Terms of trade still at 40-year high

A large fall in log prices contributed to a fall in the price of exported goods. Photo by Gerard...
A large fall in log prices contributed to a fall in the price of exported goods. Photo by Gerard O'Brien.
New Zealand's terms of trade remain at a more than 40-year high despite weakening prices for dairy, the country's biggest export.

Bucking market expectation of a 3.5% fall, the terms-of-trade index rose 0.3% in the June quarter.

That was the lowest of six consecutive quarterly rises and was driven by falling import prices. It was now 1.3% below its all-time high in the June 1973 quarter. However, export prices have started dropping and were expected to fall steeply over the second half of the year.

The price of exported goods fell 2%, with dairy prices falling 4.3% and forestry product prices down 6.5%, influenced by a large fall in log prices.

Export volumes recorded their largest fall since the March 2008 quarter, due to falls from high levels in key primary products.

Seasonally adjusted meat export volumes and forestry volumes both fell 8.3%, while dairy volumes fell 2%. Prices for imported goods fell 2.3%, while seasonally adjusted import volumes rose 3.6%, with capital goods leading the rise.

Westpac senior economist Michael Gordon said the fall in dairy export prices over the quarter seemed mild, given that world prices in the fortnightly GlobalDairyTrade auctions had fallen by about 40% since February.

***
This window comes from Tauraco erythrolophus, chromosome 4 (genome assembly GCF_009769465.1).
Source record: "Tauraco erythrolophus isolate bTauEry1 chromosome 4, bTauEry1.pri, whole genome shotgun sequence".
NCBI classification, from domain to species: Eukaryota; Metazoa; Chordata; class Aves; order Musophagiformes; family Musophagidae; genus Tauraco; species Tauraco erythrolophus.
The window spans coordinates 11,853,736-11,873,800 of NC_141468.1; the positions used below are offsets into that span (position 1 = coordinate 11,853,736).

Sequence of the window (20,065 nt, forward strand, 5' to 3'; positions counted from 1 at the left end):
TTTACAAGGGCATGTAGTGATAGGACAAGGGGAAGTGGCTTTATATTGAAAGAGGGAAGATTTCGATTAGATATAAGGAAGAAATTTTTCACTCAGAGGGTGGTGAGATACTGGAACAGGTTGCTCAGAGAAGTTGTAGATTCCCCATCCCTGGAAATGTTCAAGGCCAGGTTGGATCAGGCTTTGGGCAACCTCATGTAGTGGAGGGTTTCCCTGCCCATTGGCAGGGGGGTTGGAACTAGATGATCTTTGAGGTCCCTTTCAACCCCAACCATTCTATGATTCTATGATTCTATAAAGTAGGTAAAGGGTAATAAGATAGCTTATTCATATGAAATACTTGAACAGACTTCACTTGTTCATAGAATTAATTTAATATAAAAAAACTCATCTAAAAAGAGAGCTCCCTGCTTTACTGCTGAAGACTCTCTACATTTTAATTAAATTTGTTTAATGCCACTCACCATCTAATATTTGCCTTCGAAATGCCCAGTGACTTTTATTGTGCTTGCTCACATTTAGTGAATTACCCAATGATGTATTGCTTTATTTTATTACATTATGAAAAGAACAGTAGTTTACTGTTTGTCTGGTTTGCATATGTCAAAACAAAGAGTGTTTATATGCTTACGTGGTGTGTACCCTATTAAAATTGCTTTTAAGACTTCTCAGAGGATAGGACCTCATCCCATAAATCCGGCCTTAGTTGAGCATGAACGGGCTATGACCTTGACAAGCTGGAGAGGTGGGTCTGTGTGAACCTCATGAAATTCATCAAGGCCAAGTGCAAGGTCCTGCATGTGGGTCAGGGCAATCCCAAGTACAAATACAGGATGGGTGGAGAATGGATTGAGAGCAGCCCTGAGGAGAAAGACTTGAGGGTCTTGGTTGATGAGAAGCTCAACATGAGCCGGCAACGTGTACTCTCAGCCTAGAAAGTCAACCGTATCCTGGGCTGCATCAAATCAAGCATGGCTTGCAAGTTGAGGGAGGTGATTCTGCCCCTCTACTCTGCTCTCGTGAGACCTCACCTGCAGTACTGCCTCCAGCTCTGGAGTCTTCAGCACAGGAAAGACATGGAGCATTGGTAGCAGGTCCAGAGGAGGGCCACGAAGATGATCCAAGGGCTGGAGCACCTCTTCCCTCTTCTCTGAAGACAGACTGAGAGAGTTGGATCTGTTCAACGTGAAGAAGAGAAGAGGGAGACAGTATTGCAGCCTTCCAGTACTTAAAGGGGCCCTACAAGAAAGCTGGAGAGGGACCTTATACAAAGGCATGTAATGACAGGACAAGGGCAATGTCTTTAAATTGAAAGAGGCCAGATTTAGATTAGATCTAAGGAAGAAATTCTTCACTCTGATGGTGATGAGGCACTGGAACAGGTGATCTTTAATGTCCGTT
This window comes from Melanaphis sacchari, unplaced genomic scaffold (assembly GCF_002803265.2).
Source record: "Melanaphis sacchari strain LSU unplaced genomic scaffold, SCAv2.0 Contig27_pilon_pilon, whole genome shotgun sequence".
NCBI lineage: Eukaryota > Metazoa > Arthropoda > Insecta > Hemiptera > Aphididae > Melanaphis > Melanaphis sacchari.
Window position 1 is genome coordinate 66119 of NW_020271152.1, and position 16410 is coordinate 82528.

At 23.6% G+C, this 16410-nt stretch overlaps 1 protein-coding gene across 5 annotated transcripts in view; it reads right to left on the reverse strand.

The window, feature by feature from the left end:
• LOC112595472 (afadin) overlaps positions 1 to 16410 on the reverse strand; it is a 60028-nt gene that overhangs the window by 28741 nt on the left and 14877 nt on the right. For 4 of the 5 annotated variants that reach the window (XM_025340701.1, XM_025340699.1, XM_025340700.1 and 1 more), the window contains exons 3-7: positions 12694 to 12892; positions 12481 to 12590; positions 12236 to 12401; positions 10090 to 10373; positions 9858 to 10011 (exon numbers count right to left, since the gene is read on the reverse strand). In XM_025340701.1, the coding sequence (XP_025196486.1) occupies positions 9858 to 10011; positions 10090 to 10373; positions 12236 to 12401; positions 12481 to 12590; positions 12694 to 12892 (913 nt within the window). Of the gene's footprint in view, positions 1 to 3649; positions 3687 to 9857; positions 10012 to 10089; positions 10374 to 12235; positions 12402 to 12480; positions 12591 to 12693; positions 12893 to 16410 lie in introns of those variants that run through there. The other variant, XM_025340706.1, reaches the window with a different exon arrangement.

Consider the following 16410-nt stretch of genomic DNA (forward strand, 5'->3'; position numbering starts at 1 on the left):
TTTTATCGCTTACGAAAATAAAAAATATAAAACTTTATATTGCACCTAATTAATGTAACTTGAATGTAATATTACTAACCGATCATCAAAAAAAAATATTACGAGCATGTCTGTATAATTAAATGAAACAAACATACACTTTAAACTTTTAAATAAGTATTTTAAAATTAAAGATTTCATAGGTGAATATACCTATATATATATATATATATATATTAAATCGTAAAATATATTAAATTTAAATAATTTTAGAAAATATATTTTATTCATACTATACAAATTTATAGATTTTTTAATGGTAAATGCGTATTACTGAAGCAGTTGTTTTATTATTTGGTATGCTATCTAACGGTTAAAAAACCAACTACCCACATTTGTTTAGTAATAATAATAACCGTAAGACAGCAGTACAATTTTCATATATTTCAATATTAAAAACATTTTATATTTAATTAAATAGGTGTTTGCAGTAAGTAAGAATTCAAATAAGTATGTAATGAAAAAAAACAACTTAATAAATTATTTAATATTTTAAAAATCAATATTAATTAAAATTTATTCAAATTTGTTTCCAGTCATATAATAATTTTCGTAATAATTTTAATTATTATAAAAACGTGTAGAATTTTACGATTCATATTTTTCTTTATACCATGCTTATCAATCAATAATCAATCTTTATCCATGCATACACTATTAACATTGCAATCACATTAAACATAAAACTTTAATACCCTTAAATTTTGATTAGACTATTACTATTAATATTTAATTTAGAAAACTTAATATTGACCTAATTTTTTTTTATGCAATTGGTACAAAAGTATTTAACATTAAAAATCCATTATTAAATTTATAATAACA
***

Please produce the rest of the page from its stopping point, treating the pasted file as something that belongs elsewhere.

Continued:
However, the average time lag from pricing to shipment of dairy exports was around three months, which meant the fall in prices did not show up in the trade figures until late in the June quarter.

The bulk of the fall in dairy prices would be captured in the September and December quarter instalments of the terms of trade, Mr Gordon said.

Westpac expected the terms of trade to fall by about 10% over the next year, though it saw the recent softening in export prices as a temporary factor as Chinese buyers worked through a build-up of inventories.

The recent weakness in dairy prices was the result of a surge in global milk production colliding with a softening in Chinese demand.

Prices were expected to stabilise and start recovering by the end of this year, he said.

In Westpac's weekly commentary, economists said they would eventually expect to see falling international dairy prices put downward pressure on prices of dairy products locally.


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